The new works of art unveiled Wednesday at the Citibank Building in Long Island City are not the work of famous artists. They are all created by students from public schools across the five boroughs.
The paintings and sculptures are all part of the 14th Annual Student Art Exhibition hosted by the non-profit LeAp, or Learning Through an Expanded Arts Program.
“We're dedicated to helping children excel academically using the arts, and arts as a vehicle to teach academic subjects,” said LeAp Executive Director, Ila Gross, who founded the group 38 years ago. “In the beginning, we were very small. But we've worked with over two million New York City Public School students in that time.”
The art on display is the work of students in kindergarten through sixth grade. They have all taken part in a LeAp program at their school.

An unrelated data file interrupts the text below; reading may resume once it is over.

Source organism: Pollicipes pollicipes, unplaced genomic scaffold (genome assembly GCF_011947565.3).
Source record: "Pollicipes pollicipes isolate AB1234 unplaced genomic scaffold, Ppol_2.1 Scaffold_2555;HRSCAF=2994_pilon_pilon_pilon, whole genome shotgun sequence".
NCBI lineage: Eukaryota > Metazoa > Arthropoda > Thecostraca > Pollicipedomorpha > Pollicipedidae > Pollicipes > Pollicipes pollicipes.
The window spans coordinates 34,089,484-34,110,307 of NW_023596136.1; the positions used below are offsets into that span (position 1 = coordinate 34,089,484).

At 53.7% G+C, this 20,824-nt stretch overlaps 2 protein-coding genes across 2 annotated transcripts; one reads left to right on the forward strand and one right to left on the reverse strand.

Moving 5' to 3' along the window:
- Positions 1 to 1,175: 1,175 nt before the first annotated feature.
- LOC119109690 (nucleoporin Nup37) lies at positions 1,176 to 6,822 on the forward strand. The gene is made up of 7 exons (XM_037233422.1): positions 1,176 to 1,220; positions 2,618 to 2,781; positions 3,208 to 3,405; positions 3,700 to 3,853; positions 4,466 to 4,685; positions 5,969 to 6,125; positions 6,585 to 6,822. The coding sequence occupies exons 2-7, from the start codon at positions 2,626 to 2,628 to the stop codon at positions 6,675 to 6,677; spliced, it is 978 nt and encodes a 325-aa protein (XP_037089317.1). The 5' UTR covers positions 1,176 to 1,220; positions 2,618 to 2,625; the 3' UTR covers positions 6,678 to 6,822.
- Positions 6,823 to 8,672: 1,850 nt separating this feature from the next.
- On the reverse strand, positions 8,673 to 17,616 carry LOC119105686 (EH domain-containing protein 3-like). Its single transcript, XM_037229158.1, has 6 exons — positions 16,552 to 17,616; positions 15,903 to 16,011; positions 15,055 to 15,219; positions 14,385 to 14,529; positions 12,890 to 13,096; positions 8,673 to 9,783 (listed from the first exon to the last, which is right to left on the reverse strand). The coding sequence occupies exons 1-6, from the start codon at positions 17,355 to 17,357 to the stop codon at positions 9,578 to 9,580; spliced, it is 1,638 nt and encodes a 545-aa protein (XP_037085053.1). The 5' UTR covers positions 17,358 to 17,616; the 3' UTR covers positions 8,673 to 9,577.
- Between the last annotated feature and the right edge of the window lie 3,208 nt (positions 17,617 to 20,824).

Students from PS 209 in Whitestone painted portraits of famous Americans, and said they had a lot of fun being creative while learning something new at the same time.
“I painted Ben Franklin,” said fifth-grader Brian Wang. “He was an inventor. He invented several things, like one of them was the lightning rod to prevent lighting from just hitting buildings.”
Yuming Chen, who painted a portrait of Abraham Lincoln, says he had to use his imagination because his work was based on an old photo of the nation's 16th President.
“It came from a black-and-white, and I just imagined what colors the skin would be,” Chen said.
“I made Harriet Tubman,” said Isabella Frey, also a fifth-grader at PS 209. “I mixed different colors in order to get the right color for, like, the background and her clothes. And I looked at a black-and-white picture and it was pretty hard because you can't really see the outline of it. But it was fun.”
That combination of fun and learning is what LeAp organizers say it's all about.
“It's wonderful because now we've found a way to identify - have these kids identify- with not only their local community, but with their Founding Fathers, as well,” added Gross.
The artwork will be on display in the Citibank Building Atrium in Long Island City until the end of the year.